Vitamins and minerals
A well-planned vegetarian meal plan is adequate in most essential vitamins and minerals. The one possible exception is vitamin B12, which occurs naturally only in animal products, including fish, meat, poultry, eggs, milk, and milk products. Vitamin B12 is essential for red blood cell formation and for proper nervous system function. Vegans, who consume no animal products, therefore need to include foods fortified with vitamin B12 in their diets or take B12 supplements. Examples of foods that may be fortified with B12 include some brands of soy beverages, breakfast cereals, veggie burgers, and nutritional yeast.
Vitamin B12 deficiency is usually caused by a low intake of foods containing vitamin B12 or by an inability to absorb the vitamin from food. Malabsorption of vitamin B12 is common among adults over 80. Pernicious anemia and a variety of gastrointestinal disorders can also cause vitamin B12 deficiency due to malabsorption.
Several minerals also merit discussion when planning a vegetarian meal plan:
Calcium. Calcium is needed for healthy bones, muscle contractions, heart action, nervous system maintenance, and normal blood. Although many people associate calcium with dairy products, it is present in a wide range of foods, including certain green vegetables (particularly bok choy, broccoli, collards, Chinese cabbage, kale, mustard greens, and okra), nuts and seeds, dried fruit, and tofu. Calcium-fortified soy beverages and orange juice can provide as much calcium per serving as cow’s milk.
Iron. Iron is needed to form hemoglobin, a protein carried by the red blood cells that transports oxygen from the lungs to the rest of the body. The iron found in meat, fish, and poultry is more easily absorbed by the body than the iron in plant foods. However, there are two ways to increase the body’s absorption of the iron in plant foods: One is to consume small amounts of meat, fish, or poultry along with plant foods — an option for flexitarians. The other is to eat foods high in vitamin C (such as bell peppers, broccoli, cabbage, cauliflower, citrus fruits, mustard greens, strawberries, and tomatoes) along with plant sources of iron, which include fruits, vegetables, dried beans, nuts, and grain products.
Zinc. Zinc plays a role in growth and development, helps the immune system function properly, and is required for proper sense of taste and smell. The zinc in animal foods is more readily absorbed than the zinc in plant foods, but certain plant foods are still considered good sources of zinc. Those include nuts, pumpkin and sesame seeds, whole grains, green peas, and dried beans and legumes. Dairy products also contain zinc, and oysters, crab, and lobster are high in zinc.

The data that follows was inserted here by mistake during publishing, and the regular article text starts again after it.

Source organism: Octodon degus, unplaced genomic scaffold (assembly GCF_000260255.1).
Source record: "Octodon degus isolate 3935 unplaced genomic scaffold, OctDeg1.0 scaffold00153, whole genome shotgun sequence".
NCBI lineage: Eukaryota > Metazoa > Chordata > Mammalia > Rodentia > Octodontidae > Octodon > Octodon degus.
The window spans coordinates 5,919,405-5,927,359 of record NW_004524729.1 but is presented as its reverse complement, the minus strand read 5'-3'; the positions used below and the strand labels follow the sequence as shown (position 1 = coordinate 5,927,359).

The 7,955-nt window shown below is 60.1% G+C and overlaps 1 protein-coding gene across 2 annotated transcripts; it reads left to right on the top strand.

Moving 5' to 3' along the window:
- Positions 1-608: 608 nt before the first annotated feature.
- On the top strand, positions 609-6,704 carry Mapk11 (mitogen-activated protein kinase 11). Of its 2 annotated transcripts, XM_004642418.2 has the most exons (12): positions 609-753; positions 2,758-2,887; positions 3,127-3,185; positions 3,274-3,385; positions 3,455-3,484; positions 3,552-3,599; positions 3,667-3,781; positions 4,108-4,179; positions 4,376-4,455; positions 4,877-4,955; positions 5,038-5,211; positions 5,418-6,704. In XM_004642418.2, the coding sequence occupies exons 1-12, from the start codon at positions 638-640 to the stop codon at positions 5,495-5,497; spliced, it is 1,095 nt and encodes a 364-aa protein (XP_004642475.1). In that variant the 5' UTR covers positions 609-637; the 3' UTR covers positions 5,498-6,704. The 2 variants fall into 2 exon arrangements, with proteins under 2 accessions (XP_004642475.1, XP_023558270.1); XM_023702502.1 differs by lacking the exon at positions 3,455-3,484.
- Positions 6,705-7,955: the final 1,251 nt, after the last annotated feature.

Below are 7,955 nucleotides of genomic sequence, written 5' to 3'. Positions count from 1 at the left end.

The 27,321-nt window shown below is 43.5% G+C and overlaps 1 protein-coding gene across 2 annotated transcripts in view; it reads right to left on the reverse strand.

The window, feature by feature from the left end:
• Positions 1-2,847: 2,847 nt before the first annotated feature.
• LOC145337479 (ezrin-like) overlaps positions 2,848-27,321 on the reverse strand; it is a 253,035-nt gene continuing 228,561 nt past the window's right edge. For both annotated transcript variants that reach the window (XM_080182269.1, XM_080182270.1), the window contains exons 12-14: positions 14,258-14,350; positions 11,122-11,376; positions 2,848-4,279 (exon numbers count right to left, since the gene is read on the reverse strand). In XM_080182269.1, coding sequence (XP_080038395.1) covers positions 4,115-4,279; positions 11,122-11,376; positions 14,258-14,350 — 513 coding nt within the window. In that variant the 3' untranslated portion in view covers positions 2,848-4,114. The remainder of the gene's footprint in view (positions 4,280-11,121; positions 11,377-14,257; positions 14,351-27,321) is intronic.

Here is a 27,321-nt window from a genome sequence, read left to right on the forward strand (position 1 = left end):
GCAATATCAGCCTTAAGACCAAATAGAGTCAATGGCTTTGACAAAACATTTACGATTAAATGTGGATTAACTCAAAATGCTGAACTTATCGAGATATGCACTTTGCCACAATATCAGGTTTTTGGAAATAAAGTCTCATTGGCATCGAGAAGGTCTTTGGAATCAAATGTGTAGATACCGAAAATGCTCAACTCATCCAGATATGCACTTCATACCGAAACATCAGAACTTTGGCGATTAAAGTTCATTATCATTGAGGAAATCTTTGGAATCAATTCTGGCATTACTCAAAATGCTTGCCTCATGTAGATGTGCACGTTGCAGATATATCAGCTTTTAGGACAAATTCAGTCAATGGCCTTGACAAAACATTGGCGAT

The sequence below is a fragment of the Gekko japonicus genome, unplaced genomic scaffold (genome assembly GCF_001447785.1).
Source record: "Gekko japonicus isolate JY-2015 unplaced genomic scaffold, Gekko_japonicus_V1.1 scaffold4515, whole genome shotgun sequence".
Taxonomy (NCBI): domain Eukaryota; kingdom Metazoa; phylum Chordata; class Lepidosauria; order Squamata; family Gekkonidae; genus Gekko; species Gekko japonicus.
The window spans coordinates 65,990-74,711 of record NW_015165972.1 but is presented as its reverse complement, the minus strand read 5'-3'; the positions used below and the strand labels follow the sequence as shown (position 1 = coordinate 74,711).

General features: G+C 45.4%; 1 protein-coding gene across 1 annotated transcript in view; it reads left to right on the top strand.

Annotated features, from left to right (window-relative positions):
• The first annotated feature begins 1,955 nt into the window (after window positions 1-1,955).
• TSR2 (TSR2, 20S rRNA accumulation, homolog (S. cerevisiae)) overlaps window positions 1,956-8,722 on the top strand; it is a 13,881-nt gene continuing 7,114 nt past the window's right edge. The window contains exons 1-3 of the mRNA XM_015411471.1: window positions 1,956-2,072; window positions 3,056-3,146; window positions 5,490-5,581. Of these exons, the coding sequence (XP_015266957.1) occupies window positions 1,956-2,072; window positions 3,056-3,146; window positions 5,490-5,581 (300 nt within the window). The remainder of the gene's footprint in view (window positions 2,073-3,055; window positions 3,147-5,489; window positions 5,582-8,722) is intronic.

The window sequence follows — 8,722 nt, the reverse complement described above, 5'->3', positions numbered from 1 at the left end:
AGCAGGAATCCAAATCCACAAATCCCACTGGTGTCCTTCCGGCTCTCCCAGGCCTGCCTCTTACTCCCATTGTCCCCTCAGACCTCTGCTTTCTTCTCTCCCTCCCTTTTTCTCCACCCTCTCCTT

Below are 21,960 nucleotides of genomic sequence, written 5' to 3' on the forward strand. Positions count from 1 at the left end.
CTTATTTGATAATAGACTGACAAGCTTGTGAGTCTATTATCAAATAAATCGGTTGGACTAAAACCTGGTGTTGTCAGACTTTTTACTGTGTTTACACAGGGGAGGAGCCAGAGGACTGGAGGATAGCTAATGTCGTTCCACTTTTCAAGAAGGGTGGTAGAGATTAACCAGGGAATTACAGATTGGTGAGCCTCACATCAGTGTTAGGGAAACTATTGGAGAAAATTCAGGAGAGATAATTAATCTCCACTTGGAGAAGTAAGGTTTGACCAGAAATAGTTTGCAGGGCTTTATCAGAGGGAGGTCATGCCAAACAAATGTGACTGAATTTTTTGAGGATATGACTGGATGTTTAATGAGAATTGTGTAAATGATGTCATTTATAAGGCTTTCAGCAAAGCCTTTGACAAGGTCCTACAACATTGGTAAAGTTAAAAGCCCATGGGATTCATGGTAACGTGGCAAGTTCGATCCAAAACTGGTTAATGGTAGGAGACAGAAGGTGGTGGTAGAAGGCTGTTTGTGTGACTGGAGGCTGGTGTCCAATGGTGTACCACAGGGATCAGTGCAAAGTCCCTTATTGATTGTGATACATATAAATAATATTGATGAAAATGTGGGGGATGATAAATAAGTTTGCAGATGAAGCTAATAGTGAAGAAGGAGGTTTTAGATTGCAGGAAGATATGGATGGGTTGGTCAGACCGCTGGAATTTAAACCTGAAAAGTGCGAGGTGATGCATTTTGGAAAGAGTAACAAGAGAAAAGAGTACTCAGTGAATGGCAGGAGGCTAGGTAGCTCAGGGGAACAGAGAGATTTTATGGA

What studies show
A few research studies have examined whether following a vegetarian meal plan may help to prevent or control Type 2 diabetes. One study, published in May 2009, followed 22,434 men and 38,469 women for several years. All of the study subjects were members of the Seventh-Day Adventist church, which encourages following a lacto-ovo vegetarian meal plan, and all filled out questionnaires stating how often they ate certain foods or food groups. They were then categorized as vegans, lacto-ovo vegetarians, pesco-vegetarians (if they ate fish), semi-vegetarians, or nonvegetarians. The study results showed that all of the vegetarian groups had a lower body-mass index (BMI) and a lower risk of developing Type 2 diabetes than the nonvegetarians. Vegans and lacto-ovo vegetarians had nearly a 50% reduction in the risk of developing Type 2 diabetes.
Another study, published in 2006, looked at whether a low-fat vegan meal plan could improve blood glucose levels and cardiovascular risk factors in people with Type 2 diabetes. In the study, 99 people with Type 2 diabetes were assigned to follow either a low-fat, vegan meal plan for 22 weeks, or a meal plan that adhered to the 2003 ADA guidelines. (The ADA periodically reviews its dietary guidelines and has updated them since 2003.) No meals were provided to either group, and participants were asked not to change their exercise habits during the study.